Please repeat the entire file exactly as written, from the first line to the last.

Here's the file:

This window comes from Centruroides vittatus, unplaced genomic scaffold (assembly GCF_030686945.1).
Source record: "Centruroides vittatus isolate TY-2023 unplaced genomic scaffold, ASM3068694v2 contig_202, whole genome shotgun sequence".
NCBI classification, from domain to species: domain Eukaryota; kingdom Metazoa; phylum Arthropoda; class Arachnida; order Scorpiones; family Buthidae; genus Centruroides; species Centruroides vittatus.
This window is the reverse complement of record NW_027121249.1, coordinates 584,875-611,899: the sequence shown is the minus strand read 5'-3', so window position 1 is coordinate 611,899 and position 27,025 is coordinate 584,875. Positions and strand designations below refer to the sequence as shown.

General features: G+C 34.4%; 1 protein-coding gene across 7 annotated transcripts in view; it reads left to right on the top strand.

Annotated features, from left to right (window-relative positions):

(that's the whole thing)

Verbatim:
This window comes from Centruroides vittatus, unplaced genomic scaffold (assembly GCF_030686945.1).
Source record: "Centruroides vittatus isolate TY-2023 unplaced genomic scaffold, ASM3068694v2 contig_202, whole genome shotgun sequence".
NCBI classification, from domain to species: domain Eukaryota; kingdom Metazoa; phylum Arthropoda; class Arachnida; order Scorpiones; family Buthidae; genus Centruroides; species Centruroides vittatus.
This window is the reverse complement of record NW_027121249.1, coordinates 584,875-611,899: the sequence shown is the minus strand read 5'-3', so window position 1 is coordinate 611,899 and position 27,025 is coordinate 584,875. Positions and strand designations below refer to the sequence as shown.

General features: G+C 34.4%; 1 protein-coding gene across 7 annotated transcripts in view; it reads left to right on the top strand.

Annotated features, from left to right (window-relative positions):